And up until about a week ago, when I noticed this sign -- a sign I've walked past twice a day for 3 years -- I was convinced it was called 'Millenium Way'.

In the background there are about 10 rabbits. There are rabbits all over this part of Braintree.

I was late coming home, so it would have been about 21:45 when I took this.

Hot Snack Undergound

I walk across King George's Field Every Day.

Like most spaces frequented by teenagers, for whom the use of bins must be terrifying, King George's Field is often covered in litter.

Most of it comes as expected. Crisp bags, scraps of paper (often from exercise books), beer bottles. That type of thing.

But there's also a bizarrely high number of empty Pot Noodle containers. I imagine there being a localised fad amongst the youth of Braintree for carrying flasks of boiling water around with them, solely for the purpose of making hot snacks in a park. Probably to give them the energy to hoist trolleys on to the top of fences, or to kick fledgling trees in half.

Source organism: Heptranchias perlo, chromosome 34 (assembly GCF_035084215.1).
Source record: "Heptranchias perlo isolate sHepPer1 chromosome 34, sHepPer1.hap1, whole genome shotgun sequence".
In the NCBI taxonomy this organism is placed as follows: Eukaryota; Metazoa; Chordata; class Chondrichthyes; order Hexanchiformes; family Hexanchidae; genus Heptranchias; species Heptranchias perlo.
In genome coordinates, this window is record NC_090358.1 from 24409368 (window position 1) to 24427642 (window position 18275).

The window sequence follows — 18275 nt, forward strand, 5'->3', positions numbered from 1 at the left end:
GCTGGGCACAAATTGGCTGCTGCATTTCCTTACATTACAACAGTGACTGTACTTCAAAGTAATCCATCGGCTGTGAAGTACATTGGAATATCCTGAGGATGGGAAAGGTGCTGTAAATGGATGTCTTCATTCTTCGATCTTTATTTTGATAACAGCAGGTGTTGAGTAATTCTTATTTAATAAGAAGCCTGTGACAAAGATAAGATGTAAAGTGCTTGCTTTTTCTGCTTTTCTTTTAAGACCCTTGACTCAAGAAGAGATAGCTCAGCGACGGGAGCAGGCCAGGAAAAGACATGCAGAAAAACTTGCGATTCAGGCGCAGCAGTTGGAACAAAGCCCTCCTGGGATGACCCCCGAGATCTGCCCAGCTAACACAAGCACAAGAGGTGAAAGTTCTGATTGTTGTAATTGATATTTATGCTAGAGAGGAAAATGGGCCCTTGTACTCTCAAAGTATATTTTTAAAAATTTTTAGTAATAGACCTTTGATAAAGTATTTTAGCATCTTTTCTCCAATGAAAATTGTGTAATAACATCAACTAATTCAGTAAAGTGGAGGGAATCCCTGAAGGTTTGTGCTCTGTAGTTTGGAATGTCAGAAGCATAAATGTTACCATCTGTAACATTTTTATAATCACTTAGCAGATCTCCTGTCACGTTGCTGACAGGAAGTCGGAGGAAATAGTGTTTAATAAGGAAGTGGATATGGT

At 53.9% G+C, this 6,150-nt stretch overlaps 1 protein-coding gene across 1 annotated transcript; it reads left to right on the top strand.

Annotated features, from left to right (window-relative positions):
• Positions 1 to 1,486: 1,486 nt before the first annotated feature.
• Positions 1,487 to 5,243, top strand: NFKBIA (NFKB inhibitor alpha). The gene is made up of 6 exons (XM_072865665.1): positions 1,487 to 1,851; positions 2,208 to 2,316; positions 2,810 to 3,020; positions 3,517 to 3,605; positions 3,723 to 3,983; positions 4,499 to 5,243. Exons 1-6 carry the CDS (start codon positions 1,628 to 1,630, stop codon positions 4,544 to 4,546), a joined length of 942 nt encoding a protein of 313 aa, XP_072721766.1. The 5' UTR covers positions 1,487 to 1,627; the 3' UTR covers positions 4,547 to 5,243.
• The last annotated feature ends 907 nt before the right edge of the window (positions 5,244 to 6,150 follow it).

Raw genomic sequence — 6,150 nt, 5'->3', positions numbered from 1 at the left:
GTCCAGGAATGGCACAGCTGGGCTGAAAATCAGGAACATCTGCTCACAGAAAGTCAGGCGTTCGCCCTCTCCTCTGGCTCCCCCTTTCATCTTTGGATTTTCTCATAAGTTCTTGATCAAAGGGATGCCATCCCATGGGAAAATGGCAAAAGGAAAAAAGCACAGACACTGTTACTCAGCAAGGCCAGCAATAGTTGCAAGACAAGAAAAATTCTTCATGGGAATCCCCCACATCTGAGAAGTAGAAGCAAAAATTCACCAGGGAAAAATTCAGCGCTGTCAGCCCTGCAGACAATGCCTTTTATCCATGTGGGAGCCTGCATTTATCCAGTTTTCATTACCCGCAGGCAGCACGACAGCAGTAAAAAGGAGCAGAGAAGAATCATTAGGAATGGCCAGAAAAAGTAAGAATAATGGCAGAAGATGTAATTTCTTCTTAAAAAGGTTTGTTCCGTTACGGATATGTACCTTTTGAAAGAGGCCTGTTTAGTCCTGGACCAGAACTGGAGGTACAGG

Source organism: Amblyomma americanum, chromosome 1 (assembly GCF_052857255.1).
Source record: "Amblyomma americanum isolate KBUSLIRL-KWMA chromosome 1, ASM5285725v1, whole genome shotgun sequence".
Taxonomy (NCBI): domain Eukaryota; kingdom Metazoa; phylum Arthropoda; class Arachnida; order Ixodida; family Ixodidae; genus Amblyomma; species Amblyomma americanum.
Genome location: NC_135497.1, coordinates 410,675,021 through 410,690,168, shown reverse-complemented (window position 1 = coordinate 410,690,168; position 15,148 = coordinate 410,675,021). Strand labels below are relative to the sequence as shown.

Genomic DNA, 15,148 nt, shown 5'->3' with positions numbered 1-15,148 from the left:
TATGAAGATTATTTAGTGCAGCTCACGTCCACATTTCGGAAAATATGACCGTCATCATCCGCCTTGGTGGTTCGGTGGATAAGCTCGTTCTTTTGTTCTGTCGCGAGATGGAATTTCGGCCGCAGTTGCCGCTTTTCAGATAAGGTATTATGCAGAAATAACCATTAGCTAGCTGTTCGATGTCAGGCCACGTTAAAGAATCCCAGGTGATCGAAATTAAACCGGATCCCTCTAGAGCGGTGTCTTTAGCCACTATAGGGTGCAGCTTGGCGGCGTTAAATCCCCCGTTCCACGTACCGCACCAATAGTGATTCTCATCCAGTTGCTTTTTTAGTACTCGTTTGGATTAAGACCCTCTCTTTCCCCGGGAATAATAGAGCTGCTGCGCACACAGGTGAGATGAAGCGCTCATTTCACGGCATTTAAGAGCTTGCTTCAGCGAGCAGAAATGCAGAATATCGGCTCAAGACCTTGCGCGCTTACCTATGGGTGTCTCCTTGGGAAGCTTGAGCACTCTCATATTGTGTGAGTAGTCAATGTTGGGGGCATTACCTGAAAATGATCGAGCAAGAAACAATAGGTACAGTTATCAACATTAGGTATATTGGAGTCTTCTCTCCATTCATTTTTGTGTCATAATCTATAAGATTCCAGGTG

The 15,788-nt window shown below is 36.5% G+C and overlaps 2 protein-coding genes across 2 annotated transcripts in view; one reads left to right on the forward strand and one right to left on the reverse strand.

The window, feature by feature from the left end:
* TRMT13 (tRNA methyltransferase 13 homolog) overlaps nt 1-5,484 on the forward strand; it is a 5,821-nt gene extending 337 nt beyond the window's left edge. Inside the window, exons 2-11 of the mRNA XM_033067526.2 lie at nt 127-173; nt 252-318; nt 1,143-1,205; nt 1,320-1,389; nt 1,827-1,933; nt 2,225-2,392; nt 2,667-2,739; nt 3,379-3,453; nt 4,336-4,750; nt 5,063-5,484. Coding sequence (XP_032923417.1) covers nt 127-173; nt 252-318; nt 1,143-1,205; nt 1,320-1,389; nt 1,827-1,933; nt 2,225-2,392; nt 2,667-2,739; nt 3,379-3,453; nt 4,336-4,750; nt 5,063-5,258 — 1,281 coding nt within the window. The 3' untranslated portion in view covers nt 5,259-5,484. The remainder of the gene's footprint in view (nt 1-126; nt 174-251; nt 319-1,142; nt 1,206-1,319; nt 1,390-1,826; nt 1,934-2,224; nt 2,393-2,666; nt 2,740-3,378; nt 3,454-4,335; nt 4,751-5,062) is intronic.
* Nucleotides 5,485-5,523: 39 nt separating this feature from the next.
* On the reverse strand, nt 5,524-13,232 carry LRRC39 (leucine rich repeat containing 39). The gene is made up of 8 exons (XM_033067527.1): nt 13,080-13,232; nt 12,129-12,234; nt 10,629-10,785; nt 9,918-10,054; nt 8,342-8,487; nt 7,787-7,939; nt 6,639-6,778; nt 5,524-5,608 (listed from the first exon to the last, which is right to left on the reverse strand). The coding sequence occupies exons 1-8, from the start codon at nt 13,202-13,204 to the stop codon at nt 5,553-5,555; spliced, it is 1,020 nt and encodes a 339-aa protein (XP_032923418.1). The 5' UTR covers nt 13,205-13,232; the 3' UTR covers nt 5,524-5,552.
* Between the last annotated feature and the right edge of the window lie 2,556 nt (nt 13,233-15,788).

I was walking to work, so it would have been about 7:11 when I took this.

Friday, 19 June 2009

Facing Off

I walk through the transitional area between Clay Pits and King George's field every day.

One morning, on the way to work, yet more trolleys had been left in odd places. I found this pair facing eachother at the entrance to King George's Field.

Often when I find things like this, I think maybe that they're just the product of random experience. But this...

...this was on purpose. Why, I don't know. The two trolleys describe a line, but I'm not sure what it intersects. I wasn't sure whether to corss it either... at 7am, anything confusing is a potential threat, so I was tempted to turn around and sit at home until the whole thing had blown over.